Parents who entrust their children to the care of babysitters in Los Angeles will most likely all agree that their children are precious and important to them. As it should be. A babysitter's primary objective is to keep their charges safe through supervision and guidance while their parents cannot be with them. With this in mind, both the parents and babysitter should always make sure certain information is readily at hand to make it possible.
Prior to the first shift for babysitters in Los Angeles, a detailed list should be drawn up to include various information that may be needed.
- Phone numbers. While it is unlikely for babysitters in Los Angeles to need every last one of them, a list should include phone numbers for the workplace of a parent, schools the children attend, the number for local authorities, and two alternate emergency contact numbers; usually friends or family the parents and children trust.
- Safe areas. Babysitters in Los Angeles will sometimes want to bring the children on an outing. Giving a list of approved "safe" areas by the parent ensures that the babysitter will not stray with the children anywhere the parent would not feel comfortable with if they learned about it after the fact. This is also helpful for a parent who may get home early, wanting to surprise the children wherever they may be.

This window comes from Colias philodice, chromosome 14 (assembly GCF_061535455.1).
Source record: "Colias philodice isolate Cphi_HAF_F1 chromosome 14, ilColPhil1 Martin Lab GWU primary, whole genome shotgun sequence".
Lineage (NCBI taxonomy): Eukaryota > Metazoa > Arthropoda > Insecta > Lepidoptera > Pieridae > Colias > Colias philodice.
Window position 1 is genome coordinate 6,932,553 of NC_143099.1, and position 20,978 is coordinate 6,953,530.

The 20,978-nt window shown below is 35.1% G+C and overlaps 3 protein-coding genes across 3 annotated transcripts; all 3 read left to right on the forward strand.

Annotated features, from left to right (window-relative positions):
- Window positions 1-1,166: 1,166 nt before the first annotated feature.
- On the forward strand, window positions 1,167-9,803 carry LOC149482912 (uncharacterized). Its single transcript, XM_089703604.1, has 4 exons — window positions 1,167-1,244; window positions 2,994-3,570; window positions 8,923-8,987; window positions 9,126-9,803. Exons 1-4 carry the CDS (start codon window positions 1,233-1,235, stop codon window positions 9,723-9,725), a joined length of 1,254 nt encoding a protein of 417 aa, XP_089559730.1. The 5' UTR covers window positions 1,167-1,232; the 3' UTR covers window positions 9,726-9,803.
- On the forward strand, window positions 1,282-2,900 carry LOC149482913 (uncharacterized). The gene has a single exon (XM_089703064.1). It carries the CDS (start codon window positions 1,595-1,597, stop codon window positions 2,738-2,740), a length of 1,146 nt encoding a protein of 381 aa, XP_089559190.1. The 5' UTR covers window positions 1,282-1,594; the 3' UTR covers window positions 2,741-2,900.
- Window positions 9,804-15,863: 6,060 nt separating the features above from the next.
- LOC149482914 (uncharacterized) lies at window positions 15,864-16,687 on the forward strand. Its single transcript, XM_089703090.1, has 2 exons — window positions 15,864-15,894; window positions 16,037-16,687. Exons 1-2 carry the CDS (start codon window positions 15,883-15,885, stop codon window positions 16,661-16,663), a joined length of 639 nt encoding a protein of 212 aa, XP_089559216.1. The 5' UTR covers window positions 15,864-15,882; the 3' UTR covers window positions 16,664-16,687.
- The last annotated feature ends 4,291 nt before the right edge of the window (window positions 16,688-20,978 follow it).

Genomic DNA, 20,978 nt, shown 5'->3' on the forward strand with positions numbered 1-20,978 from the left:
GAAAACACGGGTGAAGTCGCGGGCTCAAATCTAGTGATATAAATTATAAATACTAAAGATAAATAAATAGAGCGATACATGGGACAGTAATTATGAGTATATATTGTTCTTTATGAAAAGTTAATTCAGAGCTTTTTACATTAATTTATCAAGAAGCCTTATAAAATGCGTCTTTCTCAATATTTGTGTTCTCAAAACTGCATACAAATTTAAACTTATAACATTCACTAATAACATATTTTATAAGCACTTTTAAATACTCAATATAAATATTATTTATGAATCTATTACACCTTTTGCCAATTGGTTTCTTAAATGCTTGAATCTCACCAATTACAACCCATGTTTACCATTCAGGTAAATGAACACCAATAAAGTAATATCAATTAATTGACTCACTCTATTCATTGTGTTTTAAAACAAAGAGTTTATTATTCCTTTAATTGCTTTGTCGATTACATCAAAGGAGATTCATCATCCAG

- Foods. Children are seemingly always hungry. They will ask for treats, sweets, and many other things to much on. Supplying babysitters in Los Angeles with a specific list of approved foods and snacks will make the babysitter's job much easier. When in doubt, all that is needed is for babysitters in Los Angeles to check the list and answer as the parent would.
- Allergies. No matter how minimal the reaction may be to an allergy, it is always good to inform a babysitter in LA of any and all allergies a child may have, and instructions on what to do if a reaction occurs. This list will also be useful in an emergency that requires a call for help, so that anyone who responds can take the allergies into consideration.
In most cases, most of this information would be left unused, however, for the safety of the children, it is best to have the information available and unused, than to be left in the dark when such information may be needed.